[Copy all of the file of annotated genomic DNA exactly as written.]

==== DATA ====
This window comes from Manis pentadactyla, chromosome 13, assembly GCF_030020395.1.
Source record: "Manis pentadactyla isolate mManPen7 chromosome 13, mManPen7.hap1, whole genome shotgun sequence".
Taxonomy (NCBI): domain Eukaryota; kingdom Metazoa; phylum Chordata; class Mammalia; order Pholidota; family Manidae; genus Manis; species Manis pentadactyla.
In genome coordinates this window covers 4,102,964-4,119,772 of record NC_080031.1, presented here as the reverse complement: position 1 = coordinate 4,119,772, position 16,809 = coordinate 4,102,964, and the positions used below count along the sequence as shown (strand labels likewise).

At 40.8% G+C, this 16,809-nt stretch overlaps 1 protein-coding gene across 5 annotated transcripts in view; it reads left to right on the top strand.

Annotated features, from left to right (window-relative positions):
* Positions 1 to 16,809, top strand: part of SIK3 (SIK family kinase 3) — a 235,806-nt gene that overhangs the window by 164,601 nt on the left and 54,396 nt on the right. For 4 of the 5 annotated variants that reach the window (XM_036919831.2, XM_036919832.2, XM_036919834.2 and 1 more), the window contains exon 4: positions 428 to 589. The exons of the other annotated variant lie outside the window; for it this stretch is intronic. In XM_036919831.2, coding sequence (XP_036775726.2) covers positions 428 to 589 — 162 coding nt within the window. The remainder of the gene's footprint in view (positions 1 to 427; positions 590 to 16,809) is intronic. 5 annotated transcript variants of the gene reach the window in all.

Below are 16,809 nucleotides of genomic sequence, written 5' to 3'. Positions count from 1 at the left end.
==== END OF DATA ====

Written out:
This window comes from Manis pentadactyla, chromosome 13, assembly GCF_030020395.1.
Source record: "Manis pentadactyla isolate mManPen7 chromosome 13, mManPen7.hap1, whole genome shotgun sequence".
Taxonomy (NCBI): domain Eukaryota; kingdom Metazoa; phylum Chordata; class Mammalia; order Pholidota; family Manidae; genus Manis; species Manis pentadactyla.
In genome coordinates this window covers 4,102,964-4,119,772 of record NC_080031.1, presented here as the reverse complement: position 1 = coordinate 4,119,772, position 16,809 = coordinate 4,102,964, and the positions used below count along the sequence as shown (strand labels likewise).

At 40.8% G+C, this 16,809-nt stretch overlaps 1 protein-coding gene across 5 annotated transcripts in view; it reads left to right on the top strand.

Annotated features, from left to right (window-relative positions):
* Positions 1 to 16,809, top strand: part of SIK3 (SIK family kinase 3) — a 235,806-nt gene that overhangs the window by 164,601 nt on the left and 54,396 nt on the right. For 4 of the 5 annotated variants that reach the window (XM_036919831.2, XM_036919832.2, XM_036919834.2 and 1 more), the window contains exon 4: positions 428 to 589. The exons of the other annotated variant lie outside the window; for it this stretch is intronic. In XM_036919831.2, coding sequence (XP_036775726.2) covers positions 428 to 589 — 162 coding nt within the window. The remainder of the gene's footprint in view (positions 1 to 427; positions 590 to 16,809) is intronic. 5 annotated transcript variants of the gene reach the window in all.

Below are 16,809 nucleotides of genomic sequence, written 5' to 3'. Positions count from 1 at the left end.